Three Groups in New Delhi are working to understand and improve adaptation of crop plants towards biotic and abiotic stresses for sustainable production of food grains. The Plant Insect Interaction Group (Nair) studies the interaction of the rice plant with its major insect pests viz the Asian rice gall midge and the Brown Planthopper, which are responsible for considerable yield loss in Asia and Africa. The Plant RNAi Biology Group (Sanan-Mishra) is interested in identifying the miRNA regulatory nodes that influence plant yields in response to challenges imposed by increasing soil salinity, high temperature and virus infection. The Plant Stress Biology Group (Singla-Pareek) is investigating solutions to increase plant yield under drought and salinity stress. The Biopesticides Group (Ndolo) in Cape Town works towards the discovery, development, formulation, commercialisation and use of biopesticides. This is achieved largely through a programmatic approach, which involves strategic engagement with relevant stakeholders to address the challenges confronting research and development of biopesticide products; and hence promote their application in agricultural production.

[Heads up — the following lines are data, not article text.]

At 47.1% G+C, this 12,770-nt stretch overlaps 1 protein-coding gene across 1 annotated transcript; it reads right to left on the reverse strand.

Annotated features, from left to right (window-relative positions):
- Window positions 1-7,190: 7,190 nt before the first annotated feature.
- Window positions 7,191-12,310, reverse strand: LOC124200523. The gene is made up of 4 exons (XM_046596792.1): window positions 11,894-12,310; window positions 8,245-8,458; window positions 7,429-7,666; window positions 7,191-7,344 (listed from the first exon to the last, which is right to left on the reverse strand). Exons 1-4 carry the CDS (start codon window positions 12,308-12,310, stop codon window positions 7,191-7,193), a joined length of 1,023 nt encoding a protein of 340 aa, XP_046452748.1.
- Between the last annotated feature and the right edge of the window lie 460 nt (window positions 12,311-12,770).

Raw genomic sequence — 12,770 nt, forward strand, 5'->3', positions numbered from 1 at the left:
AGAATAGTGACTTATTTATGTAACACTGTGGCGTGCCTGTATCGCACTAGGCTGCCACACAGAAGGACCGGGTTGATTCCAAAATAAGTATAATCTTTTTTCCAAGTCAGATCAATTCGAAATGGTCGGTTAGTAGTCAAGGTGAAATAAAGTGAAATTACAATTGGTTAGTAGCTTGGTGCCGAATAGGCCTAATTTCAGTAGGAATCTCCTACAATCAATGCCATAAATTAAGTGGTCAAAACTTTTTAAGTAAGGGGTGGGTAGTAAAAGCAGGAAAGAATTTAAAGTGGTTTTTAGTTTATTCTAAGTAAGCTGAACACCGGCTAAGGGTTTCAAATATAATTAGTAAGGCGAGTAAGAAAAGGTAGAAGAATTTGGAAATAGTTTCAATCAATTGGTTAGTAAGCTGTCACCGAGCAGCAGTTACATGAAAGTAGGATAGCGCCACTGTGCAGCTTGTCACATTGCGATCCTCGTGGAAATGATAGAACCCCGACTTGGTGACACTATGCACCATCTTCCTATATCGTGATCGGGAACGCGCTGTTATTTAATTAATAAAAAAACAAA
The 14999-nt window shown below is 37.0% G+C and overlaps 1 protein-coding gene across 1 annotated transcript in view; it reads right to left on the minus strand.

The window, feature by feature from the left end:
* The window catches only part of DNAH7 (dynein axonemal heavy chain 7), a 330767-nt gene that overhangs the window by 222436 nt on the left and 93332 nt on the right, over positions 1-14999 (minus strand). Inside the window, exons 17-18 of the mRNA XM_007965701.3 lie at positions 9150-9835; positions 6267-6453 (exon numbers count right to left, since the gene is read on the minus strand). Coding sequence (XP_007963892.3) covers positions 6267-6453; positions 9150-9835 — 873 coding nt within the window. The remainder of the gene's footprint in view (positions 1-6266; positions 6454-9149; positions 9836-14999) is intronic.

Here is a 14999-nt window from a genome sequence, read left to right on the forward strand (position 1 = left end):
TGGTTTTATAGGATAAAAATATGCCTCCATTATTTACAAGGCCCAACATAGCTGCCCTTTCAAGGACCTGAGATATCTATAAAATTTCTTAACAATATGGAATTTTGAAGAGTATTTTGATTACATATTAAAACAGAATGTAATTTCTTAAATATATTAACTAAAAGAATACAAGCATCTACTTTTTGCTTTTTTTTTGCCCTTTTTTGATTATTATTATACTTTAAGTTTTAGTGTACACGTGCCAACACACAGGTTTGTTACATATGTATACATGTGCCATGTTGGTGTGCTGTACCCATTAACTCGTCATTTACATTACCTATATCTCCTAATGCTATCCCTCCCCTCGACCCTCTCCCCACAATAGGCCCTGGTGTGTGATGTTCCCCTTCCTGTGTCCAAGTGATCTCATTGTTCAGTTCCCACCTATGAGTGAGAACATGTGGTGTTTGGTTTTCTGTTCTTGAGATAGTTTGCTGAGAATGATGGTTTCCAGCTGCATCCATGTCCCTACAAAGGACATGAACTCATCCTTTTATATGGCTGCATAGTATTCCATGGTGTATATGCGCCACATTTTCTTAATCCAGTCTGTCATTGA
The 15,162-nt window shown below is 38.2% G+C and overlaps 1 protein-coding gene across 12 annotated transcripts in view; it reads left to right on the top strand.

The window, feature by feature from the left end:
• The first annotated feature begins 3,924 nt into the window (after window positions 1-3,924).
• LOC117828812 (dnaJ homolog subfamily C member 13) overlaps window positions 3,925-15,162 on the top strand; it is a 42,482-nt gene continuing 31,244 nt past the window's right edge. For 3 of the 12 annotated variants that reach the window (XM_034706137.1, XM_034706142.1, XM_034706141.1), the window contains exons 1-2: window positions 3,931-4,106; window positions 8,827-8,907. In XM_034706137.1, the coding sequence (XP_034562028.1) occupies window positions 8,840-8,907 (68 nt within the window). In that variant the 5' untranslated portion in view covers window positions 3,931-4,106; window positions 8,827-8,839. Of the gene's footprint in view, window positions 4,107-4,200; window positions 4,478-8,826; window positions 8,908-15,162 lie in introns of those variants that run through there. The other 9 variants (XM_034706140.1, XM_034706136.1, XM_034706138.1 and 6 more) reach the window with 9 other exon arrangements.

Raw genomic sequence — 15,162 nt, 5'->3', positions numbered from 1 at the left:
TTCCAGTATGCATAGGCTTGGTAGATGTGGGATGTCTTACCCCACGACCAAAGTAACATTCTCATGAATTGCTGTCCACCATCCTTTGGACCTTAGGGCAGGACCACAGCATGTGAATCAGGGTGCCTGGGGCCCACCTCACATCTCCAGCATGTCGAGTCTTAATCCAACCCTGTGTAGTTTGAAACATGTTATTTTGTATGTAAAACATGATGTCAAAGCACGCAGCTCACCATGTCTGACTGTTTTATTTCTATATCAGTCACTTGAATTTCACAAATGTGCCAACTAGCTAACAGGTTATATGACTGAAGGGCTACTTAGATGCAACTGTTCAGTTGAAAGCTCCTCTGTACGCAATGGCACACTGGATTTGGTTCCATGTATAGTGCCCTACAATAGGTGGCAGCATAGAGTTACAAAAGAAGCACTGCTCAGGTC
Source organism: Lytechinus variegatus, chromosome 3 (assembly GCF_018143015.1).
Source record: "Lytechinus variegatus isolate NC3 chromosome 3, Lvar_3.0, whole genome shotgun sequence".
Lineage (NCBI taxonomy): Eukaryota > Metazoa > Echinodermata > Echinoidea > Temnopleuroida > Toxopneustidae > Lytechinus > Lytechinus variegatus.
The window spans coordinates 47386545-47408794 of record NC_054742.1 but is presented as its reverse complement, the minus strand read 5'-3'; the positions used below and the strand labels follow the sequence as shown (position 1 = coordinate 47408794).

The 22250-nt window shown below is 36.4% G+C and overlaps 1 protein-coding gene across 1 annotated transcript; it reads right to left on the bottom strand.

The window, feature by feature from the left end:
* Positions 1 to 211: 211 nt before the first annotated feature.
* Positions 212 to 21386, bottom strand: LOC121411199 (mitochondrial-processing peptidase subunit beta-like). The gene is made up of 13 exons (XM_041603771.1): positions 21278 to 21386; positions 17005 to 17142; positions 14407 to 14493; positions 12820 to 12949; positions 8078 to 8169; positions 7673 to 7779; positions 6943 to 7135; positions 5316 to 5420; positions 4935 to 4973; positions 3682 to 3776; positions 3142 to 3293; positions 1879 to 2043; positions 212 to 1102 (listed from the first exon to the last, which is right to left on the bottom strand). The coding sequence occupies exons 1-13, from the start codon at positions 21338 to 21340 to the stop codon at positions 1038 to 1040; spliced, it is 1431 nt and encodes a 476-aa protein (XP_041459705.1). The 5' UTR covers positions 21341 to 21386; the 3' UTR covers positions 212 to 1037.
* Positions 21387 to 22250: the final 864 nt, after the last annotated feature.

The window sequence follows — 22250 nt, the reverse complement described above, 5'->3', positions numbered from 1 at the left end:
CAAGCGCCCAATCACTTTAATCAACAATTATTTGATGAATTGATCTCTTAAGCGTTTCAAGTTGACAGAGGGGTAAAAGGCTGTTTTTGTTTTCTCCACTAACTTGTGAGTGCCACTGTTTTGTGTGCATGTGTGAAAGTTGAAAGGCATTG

The Group investigating plant response to biotic and abiotic stresses continued their outstanding activities during 2020. The Insect Plant Interaction Group has identified several Brown planthopper (BPH) salivary gland proteins that directly interact with BPH resistance genes of rice. In addition, the Group has also looked at the dynamics of the insect microbiome and the role(s) that it might play in plant-insect interactions (Gupta and Nair, 2020, Front. Microbiol, 11:1357. The Plant RNAi Biology Group showed that adaptability of Pokkali rice variety to excess salt is due the genetic regulation of different cellular components by a panel of miRNAs (Goswami et al., 2020, Biomolecules, 10, 498). They also showed that overexpression of RNA silencing suppressor encoded by insect Flock House virus allowed the plants to tolerate high concentrations of salt (Sinha et al., 2020, Phytoparasitica, 1). This indicated the involvement of key miRNA regulatory nodes by which plants deal with diverse environmental stresses. The Plant Stress Biology Group engineered solutions for abiotic stress tolerance using various target genes (J. Exp. Bot., 71:490-506, 2020; New Phytol 714-721, 2020). The Biopesticides Group reviewed the experiences and perspectives on Spodoptera frugiperda (Lepidoptera: Noctuidae) management in Sub-Saharan Africa, outlining key considerations necessary to develop an integrated approach for management of this invasive pest in the region (Njuguna et al., in press, J. Integr. Pest Manag)